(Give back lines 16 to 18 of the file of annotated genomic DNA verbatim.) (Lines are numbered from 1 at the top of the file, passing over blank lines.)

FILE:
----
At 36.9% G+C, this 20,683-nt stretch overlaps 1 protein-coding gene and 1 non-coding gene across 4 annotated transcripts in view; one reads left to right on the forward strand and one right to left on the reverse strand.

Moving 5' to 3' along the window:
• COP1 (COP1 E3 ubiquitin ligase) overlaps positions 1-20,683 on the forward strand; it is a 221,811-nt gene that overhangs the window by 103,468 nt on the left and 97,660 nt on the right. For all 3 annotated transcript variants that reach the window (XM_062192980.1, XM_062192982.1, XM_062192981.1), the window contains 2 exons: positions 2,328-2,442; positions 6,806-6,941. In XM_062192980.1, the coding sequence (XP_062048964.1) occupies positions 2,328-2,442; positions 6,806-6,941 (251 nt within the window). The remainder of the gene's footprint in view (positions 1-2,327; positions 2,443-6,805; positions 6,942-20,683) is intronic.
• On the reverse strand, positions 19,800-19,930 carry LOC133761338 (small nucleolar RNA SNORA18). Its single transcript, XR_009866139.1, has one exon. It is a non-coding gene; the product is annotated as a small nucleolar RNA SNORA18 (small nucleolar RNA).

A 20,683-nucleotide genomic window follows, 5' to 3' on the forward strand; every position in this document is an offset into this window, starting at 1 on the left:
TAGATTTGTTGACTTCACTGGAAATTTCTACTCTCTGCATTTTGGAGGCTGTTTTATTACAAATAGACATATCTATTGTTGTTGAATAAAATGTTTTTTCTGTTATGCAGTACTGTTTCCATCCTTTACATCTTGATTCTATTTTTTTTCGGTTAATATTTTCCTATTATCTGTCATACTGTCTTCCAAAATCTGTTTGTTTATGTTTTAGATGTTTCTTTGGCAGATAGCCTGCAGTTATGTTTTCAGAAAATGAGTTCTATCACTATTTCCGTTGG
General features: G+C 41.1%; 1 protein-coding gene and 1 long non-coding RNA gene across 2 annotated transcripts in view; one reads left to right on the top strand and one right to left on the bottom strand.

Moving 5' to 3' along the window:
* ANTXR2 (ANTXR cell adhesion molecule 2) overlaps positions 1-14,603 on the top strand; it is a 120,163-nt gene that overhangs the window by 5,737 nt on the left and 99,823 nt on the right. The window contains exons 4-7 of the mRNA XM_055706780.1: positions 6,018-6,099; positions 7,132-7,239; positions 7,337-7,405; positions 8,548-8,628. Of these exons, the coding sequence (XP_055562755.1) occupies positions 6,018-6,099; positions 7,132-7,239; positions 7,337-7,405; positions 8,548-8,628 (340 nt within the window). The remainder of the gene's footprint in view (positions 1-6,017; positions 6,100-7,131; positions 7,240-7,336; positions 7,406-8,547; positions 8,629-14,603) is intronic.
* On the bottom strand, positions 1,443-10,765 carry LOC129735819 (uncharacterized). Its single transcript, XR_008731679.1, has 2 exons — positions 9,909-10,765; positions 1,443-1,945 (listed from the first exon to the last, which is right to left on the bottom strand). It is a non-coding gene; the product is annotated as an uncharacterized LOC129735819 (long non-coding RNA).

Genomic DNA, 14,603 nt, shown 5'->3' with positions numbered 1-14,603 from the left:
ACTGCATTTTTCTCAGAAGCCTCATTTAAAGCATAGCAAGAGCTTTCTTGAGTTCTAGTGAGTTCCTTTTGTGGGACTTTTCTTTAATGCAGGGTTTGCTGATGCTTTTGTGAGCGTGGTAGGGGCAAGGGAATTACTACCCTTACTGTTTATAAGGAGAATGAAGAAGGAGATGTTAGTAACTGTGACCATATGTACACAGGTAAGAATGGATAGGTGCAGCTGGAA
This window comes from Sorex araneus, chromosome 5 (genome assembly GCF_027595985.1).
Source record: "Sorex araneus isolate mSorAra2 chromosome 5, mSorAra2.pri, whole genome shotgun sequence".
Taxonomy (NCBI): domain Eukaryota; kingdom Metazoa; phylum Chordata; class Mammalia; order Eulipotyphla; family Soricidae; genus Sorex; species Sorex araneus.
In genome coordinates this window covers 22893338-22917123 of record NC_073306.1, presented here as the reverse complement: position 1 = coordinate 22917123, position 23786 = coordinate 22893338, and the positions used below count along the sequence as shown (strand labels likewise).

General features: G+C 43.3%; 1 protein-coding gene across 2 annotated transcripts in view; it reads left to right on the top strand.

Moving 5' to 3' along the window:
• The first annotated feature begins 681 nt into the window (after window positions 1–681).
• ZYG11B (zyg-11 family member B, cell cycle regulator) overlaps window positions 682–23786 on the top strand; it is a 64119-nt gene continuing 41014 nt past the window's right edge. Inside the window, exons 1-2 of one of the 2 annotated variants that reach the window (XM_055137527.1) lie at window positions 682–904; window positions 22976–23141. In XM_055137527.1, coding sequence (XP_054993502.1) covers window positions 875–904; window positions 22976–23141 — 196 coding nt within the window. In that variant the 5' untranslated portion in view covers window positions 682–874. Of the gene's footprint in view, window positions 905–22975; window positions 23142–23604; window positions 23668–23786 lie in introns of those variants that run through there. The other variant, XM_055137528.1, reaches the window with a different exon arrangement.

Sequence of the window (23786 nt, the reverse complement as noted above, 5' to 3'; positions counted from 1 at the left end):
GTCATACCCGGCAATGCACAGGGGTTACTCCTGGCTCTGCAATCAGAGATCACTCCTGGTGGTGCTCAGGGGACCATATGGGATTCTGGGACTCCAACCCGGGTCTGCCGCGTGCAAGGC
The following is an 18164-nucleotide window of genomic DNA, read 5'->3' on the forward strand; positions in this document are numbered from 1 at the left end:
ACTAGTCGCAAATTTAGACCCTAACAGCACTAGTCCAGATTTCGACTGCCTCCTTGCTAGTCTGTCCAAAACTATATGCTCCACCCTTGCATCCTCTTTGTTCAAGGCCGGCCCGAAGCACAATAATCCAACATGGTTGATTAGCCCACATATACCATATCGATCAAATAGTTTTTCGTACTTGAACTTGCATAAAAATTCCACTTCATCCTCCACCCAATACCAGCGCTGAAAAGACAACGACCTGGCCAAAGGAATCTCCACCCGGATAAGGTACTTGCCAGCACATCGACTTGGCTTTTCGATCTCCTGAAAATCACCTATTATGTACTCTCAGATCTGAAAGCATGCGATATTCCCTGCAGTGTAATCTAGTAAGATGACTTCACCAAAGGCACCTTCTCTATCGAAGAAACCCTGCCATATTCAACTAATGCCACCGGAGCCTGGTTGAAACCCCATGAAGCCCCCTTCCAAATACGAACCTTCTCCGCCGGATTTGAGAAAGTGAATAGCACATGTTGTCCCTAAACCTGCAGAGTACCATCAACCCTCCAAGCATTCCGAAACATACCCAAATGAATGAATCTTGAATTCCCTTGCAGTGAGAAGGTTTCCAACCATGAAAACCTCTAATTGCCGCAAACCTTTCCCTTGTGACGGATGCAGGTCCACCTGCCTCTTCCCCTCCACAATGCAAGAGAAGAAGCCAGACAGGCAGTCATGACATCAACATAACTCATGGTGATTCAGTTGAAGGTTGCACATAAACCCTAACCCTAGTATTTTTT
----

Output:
In genome coordinates this window covers 22893338-22917123 of record NC_073306.1, presented here as the reverse complement: position 1 = coordinate 22917123, position 23786 = coordinate 22893338, and the positions used below count along the sequence as shown (strand labels likewise).

General features: G+C 43.3%; 1 protein-coding gene across 2 annotated transcripts in view; it reads left to right on the top strand.

Moving 5' to 3' along the window: